A former radio operator of the Lord’s Resistance Army (LRA) explained to the International Criminal Court (ICC) the measures the Ugandan rebel group took to keep their communications secret from anyone listening in.
Witness P-016 told the court on January 23 the radios were used to communicate the activities of respective groups in the LRA and also for them to report to their leader, Joseph Kony.
The witness was testifying in the trial of Dominic Ongwen, who is facing 70 counts of war crimes and crimes against humanity for his alleged role in the attacks on Pajule, Abok, Odek, and Lukodi camps for people displaced by the conflict in northern Uganda.
The attacks took place between 2003 and 2004 when, according to the prosecution, Ongwen was a battalion commander and later promoted to be a brigade commander in the LRA. The other charges against Ongwen include forcibly marrying seven women, when they were girls, and committing sexual crimes against them.
Witness P-016 is testifying under in-court protective measures, which means his face and voice are broadcast to the public in distorted form, and he is only referred to by pseudonym in open court. The judges, lawyers, and Ongwen, who is in ICC detention and is present in court, can see him and hear his proper voice. Any part of his testimony that can identify him is conducted in private session, which means that portions of his testimony are not broadcast to the public. The witness gave his testimony in Acholi, and his testimony was translated into the two official languages of the court, English and French.
The witness told the court on Monday that one way the LRA protected their communications was by using TONFAS.
“You mentioned TONFAS. Could you explain to the court what that means?” asked trial lawyer Pubudu Sachithanandan.
“TONFAS is some kind of code. It is like some kind of key…The TONFAS messages were sent through esoteric codes,” replied Witness P-016.
The witness did not state what the acronym stood for nor was he asked to explain it. Last week, an analyst in the Office of the Prosecutor testified that TONFAS stood for Time, Operator, Nicknames, Frequency, Address, Security. The analyst, who also testified under protective measures, spoke in some detail about how the LRA code system worked.
“Who would design the TONFAS codes?” asked Sachithanandan.
“It was the director of signals. He was responsible for designing the TONFAS codes. He could also assign someone to design the TONFAS codes,” Witness P-016 replied.
The witness told the court that another way the LRA concealed their communications was to use jargon, and he gave several examples.
“Is there a particular meaning to number one,” asked Sachithanandan.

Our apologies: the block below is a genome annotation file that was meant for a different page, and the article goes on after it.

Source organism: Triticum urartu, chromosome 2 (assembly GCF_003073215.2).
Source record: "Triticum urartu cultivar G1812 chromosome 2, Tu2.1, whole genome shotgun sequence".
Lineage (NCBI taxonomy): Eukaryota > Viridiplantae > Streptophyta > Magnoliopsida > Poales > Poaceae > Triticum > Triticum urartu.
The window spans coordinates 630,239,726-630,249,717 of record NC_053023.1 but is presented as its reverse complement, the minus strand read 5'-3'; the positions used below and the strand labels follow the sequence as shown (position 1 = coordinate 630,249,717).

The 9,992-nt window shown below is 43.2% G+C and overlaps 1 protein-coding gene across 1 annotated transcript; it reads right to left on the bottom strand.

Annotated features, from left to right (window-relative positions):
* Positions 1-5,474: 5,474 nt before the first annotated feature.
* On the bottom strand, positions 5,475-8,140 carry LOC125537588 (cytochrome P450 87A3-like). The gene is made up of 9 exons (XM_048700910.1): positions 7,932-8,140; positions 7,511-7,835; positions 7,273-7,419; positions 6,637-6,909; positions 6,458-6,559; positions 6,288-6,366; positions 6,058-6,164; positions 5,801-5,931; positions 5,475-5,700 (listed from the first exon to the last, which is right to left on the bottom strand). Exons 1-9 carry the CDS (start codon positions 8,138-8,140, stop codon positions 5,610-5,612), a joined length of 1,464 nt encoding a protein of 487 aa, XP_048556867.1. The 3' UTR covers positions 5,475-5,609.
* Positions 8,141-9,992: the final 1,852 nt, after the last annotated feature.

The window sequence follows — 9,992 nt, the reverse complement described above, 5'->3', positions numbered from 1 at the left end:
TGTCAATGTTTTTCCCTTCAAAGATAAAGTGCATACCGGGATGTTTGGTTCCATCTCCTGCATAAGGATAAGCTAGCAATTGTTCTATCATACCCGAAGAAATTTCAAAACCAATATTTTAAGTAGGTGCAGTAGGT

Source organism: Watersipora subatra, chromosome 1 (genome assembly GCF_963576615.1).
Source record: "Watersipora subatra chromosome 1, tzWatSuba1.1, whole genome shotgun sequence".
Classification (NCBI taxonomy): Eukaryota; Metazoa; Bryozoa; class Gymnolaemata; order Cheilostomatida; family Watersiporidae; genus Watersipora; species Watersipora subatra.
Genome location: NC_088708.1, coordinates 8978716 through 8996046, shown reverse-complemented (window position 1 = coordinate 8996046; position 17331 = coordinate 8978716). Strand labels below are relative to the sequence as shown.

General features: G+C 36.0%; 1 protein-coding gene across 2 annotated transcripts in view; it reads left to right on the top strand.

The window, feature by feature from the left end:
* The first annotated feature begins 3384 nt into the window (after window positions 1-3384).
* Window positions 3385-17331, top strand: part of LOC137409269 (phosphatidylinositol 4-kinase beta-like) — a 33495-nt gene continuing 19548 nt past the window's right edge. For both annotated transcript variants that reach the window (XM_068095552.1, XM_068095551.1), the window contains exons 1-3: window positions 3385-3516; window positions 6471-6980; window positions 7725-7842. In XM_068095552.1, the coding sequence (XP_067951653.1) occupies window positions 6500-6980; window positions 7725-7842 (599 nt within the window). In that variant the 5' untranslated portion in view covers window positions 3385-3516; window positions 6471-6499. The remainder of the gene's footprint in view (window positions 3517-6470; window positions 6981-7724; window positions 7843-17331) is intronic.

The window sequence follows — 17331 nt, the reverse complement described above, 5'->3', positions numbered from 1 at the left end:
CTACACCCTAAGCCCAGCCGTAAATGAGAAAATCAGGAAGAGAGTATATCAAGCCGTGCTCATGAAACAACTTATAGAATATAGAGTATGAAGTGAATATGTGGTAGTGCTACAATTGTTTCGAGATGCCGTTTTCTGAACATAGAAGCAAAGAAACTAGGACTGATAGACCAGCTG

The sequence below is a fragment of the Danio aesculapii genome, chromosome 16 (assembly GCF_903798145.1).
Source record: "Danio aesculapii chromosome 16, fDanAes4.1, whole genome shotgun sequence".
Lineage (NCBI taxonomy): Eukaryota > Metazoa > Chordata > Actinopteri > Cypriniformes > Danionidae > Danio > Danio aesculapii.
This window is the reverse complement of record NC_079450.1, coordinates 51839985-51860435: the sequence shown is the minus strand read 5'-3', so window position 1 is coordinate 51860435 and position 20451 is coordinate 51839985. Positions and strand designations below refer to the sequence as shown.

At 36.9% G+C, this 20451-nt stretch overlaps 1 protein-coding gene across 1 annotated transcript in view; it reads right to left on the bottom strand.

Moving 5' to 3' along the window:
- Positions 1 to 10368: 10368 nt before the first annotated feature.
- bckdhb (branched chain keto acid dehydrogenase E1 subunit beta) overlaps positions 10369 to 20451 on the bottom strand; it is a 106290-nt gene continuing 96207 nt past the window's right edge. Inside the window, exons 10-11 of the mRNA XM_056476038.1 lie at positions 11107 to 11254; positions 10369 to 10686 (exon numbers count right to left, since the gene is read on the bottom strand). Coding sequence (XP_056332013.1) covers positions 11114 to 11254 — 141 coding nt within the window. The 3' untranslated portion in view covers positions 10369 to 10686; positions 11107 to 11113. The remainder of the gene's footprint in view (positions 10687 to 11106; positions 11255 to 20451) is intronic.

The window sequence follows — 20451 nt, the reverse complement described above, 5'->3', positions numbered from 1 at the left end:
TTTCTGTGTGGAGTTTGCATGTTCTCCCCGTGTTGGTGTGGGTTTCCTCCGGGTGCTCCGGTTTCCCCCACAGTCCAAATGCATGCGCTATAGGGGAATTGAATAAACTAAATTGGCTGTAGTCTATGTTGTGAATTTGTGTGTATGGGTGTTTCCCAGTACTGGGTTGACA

“Number one is death,” replied the witness.
“Number two?” Sachithanandan asked.
“Number two is injuries,” the witness replied.
“Panadol?” the trial lawyer asked.
“Panadol is when somebody escapes,” answered Witness P-016.
“Waya?” asked Sachithanandan.
“Waya refers to civilians,” the witness replied.
Witness P-016 told the court that radios were issued to brigade and battalion commanders, and each commander had a radio operator or signaller to operate the device for them. He said that during a routine radio call there were four people present: the signaller, the commander, the unit’s intelligence officer, and the administration officer in case a message needed to be noted down.
“The LRA did not keep a lot of records. They kept a minimal number of records,” the witness told the court in answer to a later question about LRA records of their communications.
Witness P-016 said that each commander was assigned a call sign, and these could change over time. He estimated that a single commander could have as many as 10 call signs. He told the court that a signaller could be assigned to different commanders, but they did not have their own call signs. Witness P-016 said signallers only used the call signs of the commanders they were assigned to.
He told the court that Joseph Kony’s call sign was Two Victor.
“Do you remember the call signs for Dominic Ongwen?” asked Sachithanandan.
“What I remember is Lima Charlie,” Witness P-016 replied.
“Do you remember any others?” Sachithanandan asked.
“Others are Tem Wek Ibong,” answered the witness.
Sachithanandan asked Witness P-016 how LRA soldiers received information about operations if they did not have radios.
“When they [the commanders and their soldiers] are together during the message broadcast they come close to the radio and listen to what is being said,” the witness explained. “When people are separated it is communicated to them by word of mouth, not by radio.”
After he explained the procedures of radio communications in the LRA, Witness P-016 was taken through a handful of audio recordings of LRA radio communications that were intercepted by the Ugandan government. He was also taken through transcripts of those recordings in Acholi. He confirmed the audio recordings against the transcripts. He also confirmed annotations he had made on the transcripts to mark mistakes, missing or unclear words, and other things.
He told the court prosecution staff first played for him audio recordings and gave him transcripts to mark 12 years ago when he escaped from the LRA. He said he continued being asked to review audio recordings and transcripts on and off until last year.
Witness P-016 will continue testifying on Tuesday.